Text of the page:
breaking news

'Stay off the roads,' snow and threat of ice linger

Georgia students say tax plan will hurt education


Georgia college students are mounting a campaign to remove a provision from the federal House Republican tax plan they fear will cause some students to drop out, cause a decline in scientific research productivity and hurt the local economy.

The House GOP plan would add a tax onto tuition waivers that graduate and doctoral students receive for research work they do on campus. A group of student leaders at several public Georgia campuses have drafted a letter they plan to send to the Georgia Board of Regents before its monthly meeting Wednesday that raises their concerns. Some plan to deliver their fears about the bill in person.

“Many current graduate students will be unable to afford this new tax, and would fail to finish their programs as a result…Universities would suddenly produce fewer graduates, and would be left with fewer instructors for undergraduate courses,” said a draft of the letter sent Monday to The Atlanta Journal-Constitution.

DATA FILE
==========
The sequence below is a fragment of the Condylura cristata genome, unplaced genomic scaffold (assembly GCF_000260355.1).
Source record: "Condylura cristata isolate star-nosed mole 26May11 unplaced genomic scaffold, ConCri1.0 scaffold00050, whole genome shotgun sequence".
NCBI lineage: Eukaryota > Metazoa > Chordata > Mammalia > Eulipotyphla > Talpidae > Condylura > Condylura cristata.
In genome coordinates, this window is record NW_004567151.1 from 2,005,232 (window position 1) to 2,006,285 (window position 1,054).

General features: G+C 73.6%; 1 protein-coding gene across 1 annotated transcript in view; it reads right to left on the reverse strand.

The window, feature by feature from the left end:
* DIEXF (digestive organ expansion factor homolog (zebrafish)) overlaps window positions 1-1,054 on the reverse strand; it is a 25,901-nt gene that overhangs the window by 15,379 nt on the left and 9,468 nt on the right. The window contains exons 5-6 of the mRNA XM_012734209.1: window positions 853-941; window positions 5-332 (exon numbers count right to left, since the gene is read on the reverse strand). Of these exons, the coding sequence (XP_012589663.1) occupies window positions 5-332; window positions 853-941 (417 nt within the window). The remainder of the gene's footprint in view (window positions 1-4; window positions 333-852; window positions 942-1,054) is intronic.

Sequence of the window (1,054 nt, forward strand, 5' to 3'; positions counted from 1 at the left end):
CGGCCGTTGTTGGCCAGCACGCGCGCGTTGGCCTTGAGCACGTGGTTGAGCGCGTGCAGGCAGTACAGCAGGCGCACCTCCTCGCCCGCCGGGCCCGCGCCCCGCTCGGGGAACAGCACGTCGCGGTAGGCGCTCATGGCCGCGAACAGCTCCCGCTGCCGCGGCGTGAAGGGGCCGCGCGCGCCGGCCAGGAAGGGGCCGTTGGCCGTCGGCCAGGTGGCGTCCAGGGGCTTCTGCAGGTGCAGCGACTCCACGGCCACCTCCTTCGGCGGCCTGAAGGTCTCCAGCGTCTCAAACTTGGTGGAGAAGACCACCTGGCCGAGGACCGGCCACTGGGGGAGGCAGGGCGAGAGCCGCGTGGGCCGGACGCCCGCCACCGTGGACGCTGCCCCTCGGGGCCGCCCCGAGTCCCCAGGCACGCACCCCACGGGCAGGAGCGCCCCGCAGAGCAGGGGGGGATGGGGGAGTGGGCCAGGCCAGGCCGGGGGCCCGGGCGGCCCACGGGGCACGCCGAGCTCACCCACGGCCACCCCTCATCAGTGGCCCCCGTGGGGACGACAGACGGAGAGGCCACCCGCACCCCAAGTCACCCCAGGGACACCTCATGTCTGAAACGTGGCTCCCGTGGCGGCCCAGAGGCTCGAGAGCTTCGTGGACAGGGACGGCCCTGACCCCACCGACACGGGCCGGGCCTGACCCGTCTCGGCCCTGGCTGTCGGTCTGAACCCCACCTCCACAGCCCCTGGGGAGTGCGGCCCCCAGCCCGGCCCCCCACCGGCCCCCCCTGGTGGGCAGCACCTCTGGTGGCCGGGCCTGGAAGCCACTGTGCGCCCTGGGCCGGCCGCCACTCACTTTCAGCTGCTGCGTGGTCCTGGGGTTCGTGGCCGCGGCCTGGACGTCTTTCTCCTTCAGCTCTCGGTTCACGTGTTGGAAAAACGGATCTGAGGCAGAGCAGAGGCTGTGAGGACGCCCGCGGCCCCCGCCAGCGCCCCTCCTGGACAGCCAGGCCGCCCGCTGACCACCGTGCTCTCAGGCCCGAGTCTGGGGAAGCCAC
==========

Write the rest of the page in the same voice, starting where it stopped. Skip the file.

Nearly 50,000 graduate and professional students are currently enrolled in the University System of Georgia. Some students say they’ll have to take on more debt to continue their studies.

“I want to finish and I’m really worried about what impact it will have on graduate education,” said Vineet Tiruvadi, 30, a dual-degree student at Emory University and Georgia Tech.

Skanda Prasad, graduate student body president at Georgia Tech, said a significant loss of grad students could also impact undergraduate studies. Many grad students perform tasks, such as grading papers, and with fewer of them around “the quality of undergraduate education may suffer.”

Experts also say it could have an adverse impact on the local economy. For example, research done at Georgia State University during a recent 12-month stretch had an economic impact of about $400 million.

Campus leaders began discussing the potential impact of the tax change last week. It’s one of several provisions in the House bill that have raised concerns among educators on the college and k-12 level. Senate Republicans introduced its own tax plan last week. President Donald Trump and congressional Republicans have made tax reform a primary goal this year, arguing the current system is too complicated, hurts U.S. businesses and that changes will boost the American economy.